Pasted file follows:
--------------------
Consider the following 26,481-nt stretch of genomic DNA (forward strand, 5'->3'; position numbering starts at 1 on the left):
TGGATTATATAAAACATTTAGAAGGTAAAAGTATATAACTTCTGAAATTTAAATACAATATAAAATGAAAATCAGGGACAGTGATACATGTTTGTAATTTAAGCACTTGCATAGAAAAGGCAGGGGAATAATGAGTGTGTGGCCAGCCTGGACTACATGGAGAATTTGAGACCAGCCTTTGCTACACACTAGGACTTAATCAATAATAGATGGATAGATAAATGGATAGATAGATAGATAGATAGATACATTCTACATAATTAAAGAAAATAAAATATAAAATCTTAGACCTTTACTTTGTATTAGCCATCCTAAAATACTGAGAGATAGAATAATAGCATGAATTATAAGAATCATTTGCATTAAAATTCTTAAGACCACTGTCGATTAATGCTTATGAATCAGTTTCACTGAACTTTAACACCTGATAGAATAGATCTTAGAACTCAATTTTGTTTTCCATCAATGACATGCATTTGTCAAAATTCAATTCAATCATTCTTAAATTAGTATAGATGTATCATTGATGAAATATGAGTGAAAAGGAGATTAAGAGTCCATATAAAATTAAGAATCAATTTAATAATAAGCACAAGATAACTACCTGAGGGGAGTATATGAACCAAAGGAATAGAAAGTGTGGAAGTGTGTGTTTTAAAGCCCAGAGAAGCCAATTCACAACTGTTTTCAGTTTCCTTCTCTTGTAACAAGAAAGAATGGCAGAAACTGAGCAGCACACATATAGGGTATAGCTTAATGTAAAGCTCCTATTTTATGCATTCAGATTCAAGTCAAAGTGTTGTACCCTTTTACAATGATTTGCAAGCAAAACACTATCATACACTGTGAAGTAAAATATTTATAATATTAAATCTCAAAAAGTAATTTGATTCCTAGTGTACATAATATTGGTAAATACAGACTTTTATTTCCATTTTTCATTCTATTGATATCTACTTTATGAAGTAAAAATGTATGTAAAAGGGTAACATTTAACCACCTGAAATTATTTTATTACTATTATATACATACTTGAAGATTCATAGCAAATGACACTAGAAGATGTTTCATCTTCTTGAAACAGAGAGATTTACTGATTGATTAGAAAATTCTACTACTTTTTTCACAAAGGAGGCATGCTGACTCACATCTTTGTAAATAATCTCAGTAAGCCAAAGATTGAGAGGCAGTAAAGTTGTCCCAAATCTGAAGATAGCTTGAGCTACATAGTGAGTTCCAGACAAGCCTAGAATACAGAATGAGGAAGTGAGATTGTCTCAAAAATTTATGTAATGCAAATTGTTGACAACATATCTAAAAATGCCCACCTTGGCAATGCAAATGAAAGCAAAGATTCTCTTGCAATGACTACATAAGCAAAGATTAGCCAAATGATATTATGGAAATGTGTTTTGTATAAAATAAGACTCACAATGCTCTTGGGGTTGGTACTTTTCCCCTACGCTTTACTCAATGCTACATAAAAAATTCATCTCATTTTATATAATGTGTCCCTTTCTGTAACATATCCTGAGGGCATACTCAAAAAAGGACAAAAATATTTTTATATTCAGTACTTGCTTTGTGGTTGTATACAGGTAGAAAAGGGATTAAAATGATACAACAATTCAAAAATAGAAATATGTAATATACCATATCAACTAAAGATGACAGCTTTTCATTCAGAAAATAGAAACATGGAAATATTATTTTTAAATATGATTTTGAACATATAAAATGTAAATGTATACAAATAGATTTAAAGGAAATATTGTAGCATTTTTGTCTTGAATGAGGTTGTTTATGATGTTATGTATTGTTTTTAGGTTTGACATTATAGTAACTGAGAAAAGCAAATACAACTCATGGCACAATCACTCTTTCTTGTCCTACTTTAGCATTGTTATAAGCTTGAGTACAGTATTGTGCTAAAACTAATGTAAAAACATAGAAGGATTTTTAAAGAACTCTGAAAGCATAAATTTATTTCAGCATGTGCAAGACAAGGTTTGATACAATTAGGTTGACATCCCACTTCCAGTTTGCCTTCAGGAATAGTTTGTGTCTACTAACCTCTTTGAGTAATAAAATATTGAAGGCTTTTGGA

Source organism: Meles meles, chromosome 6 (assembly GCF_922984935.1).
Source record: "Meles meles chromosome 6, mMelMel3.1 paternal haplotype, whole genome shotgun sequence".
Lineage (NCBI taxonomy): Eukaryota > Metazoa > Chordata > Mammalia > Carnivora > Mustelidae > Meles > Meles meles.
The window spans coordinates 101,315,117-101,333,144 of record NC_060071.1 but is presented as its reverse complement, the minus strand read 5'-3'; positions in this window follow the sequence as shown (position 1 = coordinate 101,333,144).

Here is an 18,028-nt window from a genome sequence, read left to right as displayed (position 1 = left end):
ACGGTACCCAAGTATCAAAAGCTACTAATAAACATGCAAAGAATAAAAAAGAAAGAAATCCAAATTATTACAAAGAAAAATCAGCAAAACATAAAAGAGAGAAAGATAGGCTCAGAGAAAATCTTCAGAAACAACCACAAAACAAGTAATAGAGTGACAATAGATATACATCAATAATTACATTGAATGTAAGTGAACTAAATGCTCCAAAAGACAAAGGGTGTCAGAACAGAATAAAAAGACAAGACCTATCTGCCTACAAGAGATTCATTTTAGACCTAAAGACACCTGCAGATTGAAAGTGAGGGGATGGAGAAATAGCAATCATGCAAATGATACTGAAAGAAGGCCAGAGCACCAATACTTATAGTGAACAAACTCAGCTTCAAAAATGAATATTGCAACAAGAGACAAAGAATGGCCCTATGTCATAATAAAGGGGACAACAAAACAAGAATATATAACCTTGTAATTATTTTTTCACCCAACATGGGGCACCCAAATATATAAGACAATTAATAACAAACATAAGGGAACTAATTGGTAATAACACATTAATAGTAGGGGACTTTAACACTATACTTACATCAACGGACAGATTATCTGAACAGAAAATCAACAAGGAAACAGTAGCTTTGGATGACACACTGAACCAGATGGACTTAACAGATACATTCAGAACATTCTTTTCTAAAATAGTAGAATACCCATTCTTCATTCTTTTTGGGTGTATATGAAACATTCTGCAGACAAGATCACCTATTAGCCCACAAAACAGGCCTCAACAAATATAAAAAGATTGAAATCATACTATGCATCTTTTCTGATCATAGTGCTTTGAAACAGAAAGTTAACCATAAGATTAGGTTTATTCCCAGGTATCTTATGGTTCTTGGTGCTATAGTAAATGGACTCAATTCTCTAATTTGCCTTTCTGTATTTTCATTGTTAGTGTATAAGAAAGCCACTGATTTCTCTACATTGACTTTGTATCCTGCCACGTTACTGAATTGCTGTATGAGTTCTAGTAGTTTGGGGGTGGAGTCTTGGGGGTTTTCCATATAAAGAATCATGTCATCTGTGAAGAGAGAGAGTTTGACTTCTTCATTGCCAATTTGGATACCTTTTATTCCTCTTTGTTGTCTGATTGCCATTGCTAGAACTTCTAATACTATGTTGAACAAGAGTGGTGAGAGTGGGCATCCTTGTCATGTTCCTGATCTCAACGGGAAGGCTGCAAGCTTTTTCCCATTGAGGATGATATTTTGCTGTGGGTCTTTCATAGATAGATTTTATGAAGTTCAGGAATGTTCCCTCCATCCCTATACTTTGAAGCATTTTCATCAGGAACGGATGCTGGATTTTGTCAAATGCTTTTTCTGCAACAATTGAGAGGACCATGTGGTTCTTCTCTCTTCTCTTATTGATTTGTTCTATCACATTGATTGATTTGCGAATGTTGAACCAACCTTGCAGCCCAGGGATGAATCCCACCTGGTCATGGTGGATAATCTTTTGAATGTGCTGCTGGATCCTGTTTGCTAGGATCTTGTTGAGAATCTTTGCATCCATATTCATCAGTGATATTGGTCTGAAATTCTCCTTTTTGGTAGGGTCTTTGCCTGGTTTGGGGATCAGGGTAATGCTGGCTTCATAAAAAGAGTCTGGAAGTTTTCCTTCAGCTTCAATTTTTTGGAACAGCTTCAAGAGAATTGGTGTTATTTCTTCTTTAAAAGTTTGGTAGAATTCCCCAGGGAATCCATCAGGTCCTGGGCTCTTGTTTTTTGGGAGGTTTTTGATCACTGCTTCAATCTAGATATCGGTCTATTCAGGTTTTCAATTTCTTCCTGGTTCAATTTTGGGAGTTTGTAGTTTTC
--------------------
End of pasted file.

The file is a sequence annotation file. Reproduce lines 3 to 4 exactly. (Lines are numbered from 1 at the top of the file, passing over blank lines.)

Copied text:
Source organism: Meles meles, chromosome 6 (assembly GCF_922984935.1).
Source record: "Meles meles chromosome 6, mMelMel3.1 paternal haplotype, whole genome shotgun sequence".